19 Michael McGillis


Born Detroit, 1966 / BFA, College for Creative Studies / Lives in Royal Oak, Michigan

have suspected for a little while that Michael McGillis is a fulcrum between divergent layers of reality. How else to explain his uncanny ability to peel back the edges of our everyday world, to uncover hidden environments just below the surface? Taken as a whole, McGillis’s work could be seen as a kind of sculptural iteration of magical realism, where undefined or fantastic realities cohabitate within the everyday fixtures that are easily taken for granted. Whether outfitting nature with chance art encounters, like Wake (2006), or constructing immersive gallery installations that synthesize nature in a controlled setting, as with Reckoning a Peripheral Wilderness (2012), McGillis confesses to an “attraction to randomness” that draws him toward found and discarded materials as the foundation for these imagined realities.

These materials—which include phragmites reeds, branches, plastic sheeting, and layers of cardboard in various states of disintegration—help McGillis to do what he terms “collaborating with chance,” but he is also quick to acknowledge an element of surrogacy in their use, with materials holding space as proxies for other things, just as his installations carve out microcosmic placeholders within reality. McGillis also enjoys playing with scale, prone to leave the viewer towering above miniature dioramas, such as Blast Fishermen, Semporna, Malaysia (2003)—with the ocean scaled to approximately half the surface of a discarded mattress—or else reduced to the perspective of a small, root-dwelling mammal housed inside a giant stump, as in Your Back to the Woods (2014).

But scale is also a mechanism of control, which McGillis wields—consciously or other- wise—to counterbalance the elements of chance that he cultivates. An old fleece jacket may trigger the revelation of a hilly landscape, but then a meticulous diorama emerges, drawing random inspiration into the tightly rendered formation of Gypsy Moth Defolia- tion and Cell Tower, Shenandoah, Virginia, part of his 2003 Micro-Disasters series. As companion to these mini-environments, McGillis’s body of sited works create situational encounters in nature, and these works—positioned to be encountered by chance—regain control through the elements of surprise, immersion, and a kind of involuntary interactivity.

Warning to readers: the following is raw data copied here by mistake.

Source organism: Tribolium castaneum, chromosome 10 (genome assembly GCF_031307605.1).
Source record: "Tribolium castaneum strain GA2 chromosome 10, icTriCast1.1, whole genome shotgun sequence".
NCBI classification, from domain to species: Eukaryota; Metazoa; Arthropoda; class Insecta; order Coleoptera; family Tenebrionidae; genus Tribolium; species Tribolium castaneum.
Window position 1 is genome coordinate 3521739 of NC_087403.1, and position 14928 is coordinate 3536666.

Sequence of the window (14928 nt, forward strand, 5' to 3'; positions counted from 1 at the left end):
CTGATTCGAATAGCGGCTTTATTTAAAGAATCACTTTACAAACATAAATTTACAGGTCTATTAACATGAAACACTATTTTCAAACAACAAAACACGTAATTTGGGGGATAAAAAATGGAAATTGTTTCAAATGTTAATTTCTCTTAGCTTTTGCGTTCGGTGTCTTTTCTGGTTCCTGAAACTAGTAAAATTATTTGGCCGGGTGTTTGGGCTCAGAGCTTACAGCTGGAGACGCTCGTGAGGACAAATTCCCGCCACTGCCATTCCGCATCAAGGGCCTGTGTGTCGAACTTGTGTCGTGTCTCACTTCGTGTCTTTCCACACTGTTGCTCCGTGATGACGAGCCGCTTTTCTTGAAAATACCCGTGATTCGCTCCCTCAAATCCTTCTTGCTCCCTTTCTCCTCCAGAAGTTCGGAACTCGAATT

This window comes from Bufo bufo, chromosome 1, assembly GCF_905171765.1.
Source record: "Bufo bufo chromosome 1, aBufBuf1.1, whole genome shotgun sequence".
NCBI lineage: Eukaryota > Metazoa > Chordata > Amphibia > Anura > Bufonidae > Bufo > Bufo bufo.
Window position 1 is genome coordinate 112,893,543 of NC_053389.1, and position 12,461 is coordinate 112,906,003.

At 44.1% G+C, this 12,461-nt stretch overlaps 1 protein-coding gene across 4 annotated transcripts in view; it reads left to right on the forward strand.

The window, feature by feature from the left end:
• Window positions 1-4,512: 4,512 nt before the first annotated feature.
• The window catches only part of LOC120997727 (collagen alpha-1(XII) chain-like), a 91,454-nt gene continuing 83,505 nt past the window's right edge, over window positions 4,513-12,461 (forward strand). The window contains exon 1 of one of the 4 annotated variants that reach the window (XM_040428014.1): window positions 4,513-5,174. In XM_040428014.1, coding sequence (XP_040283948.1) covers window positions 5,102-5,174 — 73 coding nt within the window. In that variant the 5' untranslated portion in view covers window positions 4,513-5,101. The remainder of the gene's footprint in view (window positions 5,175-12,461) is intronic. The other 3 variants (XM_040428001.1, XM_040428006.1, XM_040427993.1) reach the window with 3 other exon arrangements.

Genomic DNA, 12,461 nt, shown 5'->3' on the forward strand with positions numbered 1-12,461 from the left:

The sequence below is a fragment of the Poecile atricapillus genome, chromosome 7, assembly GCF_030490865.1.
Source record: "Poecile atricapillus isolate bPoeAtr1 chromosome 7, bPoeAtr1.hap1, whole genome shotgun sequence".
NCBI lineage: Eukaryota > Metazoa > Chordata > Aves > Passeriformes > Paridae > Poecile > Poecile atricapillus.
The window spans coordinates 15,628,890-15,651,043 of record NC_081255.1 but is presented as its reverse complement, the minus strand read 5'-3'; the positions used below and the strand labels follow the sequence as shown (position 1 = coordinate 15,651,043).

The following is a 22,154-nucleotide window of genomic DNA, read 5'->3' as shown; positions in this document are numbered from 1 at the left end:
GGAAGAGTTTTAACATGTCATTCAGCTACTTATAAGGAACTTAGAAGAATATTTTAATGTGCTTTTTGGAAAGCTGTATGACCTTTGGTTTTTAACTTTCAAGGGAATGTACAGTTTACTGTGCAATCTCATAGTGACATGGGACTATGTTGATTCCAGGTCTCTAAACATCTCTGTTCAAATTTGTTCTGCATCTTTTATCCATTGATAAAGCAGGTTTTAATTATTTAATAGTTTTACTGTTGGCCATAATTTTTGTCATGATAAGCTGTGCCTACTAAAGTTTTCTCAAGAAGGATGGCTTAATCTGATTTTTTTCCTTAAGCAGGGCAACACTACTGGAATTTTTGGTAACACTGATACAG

Most recently, McGillis has pushed the frame even wider as he completes the first cycle of a series in Denmark, titled Sightings and Encounters, which involves the staging of mysterious events. These events are inspired by the landscapes and locales in and around three small Danish towns in Jutland, on the North Sea, and have drawn locals into the creation of these works with somewhat undefined end points. The first starting point (The Beach, 2014) is a cold, Scotland-facing shoreline of a land mass called Doggerland, replete with stones and sandy cliffs. Drawing from news accounts about whales having washed up on the beach, but also the prehistory of the place, which was for some reason spared the last ice age, McGillis “started to imagine what this area was like before anyone was there.” This line of reasoning evolved to create a “happening” of sorts, which created an opening for the examination or celebration of an occurrence on the beach, a kind of full-sized diorama in collaboration with townspeople. The artistic outcome may be an image, but then, too, it exists in people’s memories. “You walk down the beach and you see something on the horizon and you want to examine it,” McGillis says. These artifacts and experiences act as pieces of a puzzle coming together in the mind of the viewer. Cut to an interior shot, the hallway of an elementary school in the second town. At the end of the hall, what was once a bright window is now the backlit display of the skeletal remains of . . . something. This second event (The Hall, 2014) has a sanctified feel, and remained on display in the school, with little context offered to the children.

This ambiguity seems to be the locus of McGillis’s work, a battle between control and chance, leveraging existing elements as the nucleus for the crystallization of new ideas and structures, ultimately creating things that oscillate between two different states: mythology and science, nature and artifice, life and death, reality and . . . another, deeper reality, one that perhaps cannot be agreed upon universally but invites a universal sort of interest and curiosity.

Sarah Rose Sharp, April 2015

Copyright Essay’s 2015